Five miles away, in the hamlet of Volcano and small town of Indak, windows shattered, sending residents frantically running into the streets believing the namesake had erupted. One thousand feet up in elevation, the mountain lions did erupt. Growling in pained unison, as to easily be mistaken for howls, forcing the over one thousand of the solitary animal to emerge from their den, hoping to rid their heads of the awful sound. And when that did not work, they did the only thing animals knew how to do…run.
When the second bell clanged, the wedding party was knocked off their feet, each covering their heads thinking the big earthquake long predicted, had come at last. Anxiety, which usually creeps its way in, slammed Private Lawson, with its full force, as he began to crawl away from his bride, now in full belief he was not just under attack, but trapped by enemy forces. Robyn screamed out his name “Donald!! Donald!! don’t leave me. It’s my wedding day, Donald!!” the third bell rang, the newly minted bride screamed, the windows crashed in, and Private Donald Lawson returned to the battlefield in which his mind had never left.
In the town’s center, high above inside the clock, the measurements of the fourth bell, of the half a billion dollar clock, were unbelievably off. When bell three smashed into four, rather than sway into five, it offered stiff resistance, creating a sound akin to a blast. The unbalance stressed the steel beams and iron pulleys to their breaking point, until the weight became too much and the famed bells gave way.
The weight of the bells was to much for the structure that now would cost hundreds their jobs, and the bells broke loose, falling downward, smashing beams, crushing floors, devouring all of the workers who were still inside. The false idol imploded slowly, as the crowd initiated a stampede. Children crying, mothers in hysterics, fathers in a daze, and only those in attendance would ever believe it, through the dust and haze, looked like mountain lions, slowing their approach, but still near and now perched on top of every hill.
When the final boom hit, and all the bells had fallen, the ringing of the ears released the soldiers but not their fallen brother. Private Lawson leapt to his feet, holding two large shards of broken glass, each cutting deeply into his hands. He was prepared to take on the enemy and take them all to heaven or hell. But his bride was not shaken, she remembered who he was and the promise she had made, under the tree when she bowed her head “Give me my wedding day, and I will take care of the rest”. His army buddies stood by her side and they coached and they begged for Private Lawson to return from far far away. And while the anxiety was still high, something broke through, and he knew that today was his day. He loved his dear Robyn, more than anyone could ever love another. She was so beautiful and so gracious and he knew that she would never leave his side.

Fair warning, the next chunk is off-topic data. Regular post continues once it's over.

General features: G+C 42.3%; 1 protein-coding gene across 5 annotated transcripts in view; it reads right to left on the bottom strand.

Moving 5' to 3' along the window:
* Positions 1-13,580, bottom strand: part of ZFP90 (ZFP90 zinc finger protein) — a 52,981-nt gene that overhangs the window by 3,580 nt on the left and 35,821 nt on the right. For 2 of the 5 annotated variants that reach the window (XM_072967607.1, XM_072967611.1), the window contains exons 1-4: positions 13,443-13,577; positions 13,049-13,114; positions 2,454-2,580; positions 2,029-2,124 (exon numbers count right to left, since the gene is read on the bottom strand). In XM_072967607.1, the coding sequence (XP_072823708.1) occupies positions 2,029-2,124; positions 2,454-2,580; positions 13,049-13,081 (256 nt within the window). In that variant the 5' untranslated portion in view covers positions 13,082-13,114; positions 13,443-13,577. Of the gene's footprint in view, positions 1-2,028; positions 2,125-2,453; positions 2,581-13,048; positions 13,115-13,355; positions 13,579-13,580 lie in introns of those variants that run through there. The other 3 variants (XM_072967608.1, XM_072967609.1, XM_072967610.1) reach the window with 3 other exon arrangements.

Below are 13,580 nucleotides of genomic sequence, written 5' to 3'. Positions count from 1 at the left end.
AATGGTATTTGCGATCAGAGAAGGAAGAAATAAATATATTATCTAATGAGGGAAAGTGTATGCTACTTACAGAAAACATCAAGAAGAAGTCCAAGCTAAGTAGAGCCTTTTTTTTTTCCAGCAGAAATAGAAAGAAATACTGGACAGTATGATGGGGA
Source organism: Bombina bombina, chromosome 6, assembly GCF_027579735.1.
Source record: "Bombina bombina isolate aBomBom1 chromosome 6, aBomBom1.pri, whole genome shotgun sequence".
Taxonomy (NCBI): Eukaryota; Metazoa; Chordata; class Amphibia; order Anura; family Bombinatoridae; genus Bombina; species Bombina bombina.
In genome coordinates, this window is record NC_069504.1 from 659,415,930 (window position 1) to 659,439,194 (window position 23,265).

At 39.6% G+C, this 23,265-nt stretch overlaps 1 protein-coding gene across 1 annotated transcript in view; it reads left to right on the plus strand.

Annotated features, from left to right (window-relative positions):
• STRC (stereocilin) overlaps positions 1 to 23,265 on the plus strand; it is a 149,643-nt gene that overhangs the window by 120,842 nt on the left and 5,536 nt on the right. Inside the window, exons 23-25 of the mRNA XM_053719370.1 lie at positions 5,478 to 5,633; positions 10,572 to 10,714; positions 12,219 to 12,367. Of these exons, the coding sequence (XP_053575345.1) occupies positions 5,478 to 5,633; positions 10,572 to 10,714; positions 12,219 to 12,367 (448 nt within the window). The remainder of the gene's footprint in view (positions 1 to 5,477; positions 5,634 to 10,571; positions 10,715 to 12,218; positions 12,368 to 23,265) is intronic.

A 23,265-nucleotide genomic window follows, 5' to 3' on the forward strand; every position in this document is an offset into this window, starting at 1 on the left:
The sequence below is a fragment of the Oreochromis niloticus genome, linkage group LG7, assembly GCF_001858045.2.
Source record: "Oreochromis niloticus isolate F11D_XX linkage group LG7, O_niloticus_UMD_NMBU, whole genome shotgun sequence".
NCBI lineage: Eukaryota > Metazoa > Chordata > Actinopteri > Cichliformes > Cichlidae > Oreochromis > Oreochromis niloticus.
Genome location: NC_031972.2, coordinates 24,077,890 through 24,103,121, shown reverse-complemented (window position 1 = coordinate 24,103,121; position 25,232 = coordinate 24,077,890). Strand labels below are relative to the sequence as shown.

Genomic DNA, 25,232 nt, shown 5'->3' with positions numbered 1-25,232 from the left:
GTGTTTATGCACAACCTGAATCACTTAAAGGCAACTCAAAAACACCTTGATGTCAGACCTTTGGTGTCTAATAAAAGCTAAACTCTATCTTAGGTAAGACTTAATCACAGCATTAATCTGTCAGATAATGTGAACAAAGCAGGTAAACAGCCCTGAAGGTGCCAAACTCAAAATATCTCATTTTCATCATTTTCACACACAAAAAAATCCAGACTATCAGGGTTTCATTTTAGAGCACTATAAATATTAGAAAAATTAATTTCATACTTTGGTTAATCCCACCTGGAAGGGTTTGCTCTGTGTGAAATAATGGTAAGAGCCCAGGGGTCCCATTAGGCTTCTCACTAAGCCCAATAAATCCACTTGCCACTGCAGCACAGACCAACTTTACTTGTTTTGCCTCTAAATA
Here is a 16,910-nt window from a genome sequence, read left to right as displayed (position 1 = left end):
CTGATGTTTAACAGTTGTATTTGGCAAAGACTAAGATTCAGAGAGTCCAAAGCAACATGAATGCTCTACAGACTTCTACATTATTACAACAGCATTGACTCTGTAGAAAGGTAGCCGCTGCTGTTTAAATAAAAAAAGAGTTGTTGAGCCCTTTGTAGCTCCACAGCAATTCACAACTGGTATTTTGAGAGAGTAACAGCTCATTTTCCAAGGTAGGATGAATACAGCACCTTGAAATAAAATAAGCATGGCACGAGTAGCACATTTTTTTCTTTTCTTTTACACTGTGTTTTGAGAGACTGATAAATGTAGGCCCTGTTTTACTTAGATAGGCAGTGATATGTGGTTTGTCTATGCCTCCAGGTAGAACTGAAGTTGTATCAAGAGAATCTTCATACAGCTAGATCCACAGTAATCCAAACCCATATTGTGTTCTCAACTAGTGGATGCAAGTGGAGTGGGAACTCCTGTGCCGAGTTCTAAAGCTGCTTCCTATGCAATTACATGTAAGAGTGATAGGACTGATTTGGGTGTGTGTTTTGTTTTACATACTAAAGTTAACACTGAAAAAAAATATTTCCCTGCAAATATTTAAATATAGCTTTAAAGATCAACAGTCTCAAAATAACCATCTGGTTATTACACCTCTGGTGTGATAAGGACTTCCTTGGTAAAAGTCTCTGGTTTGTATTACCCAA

But the nightmares still would come, and what kind of life would she have. So he took a shard of glass, and slit his throat, truly believing it was the best gift that she could ever have.
In the heart of Camelot, with the cries of woman and child, the Veterans who still suffered, but the distress was in their minds, and not in their incredibly large hearts. So the war was diverted, by the crashing of the bell, as each solider return to service, only this time in recovery and not death.
Through the haze and the smoke and the fire that now burned, every person had their own vision, of the lions on top of the hill. But the legend that would grow, was that each resembled a phoenix, In poetic synchronization, each rose up and returned to the land in which they came.
written, developed & edited by Kendall F. Person,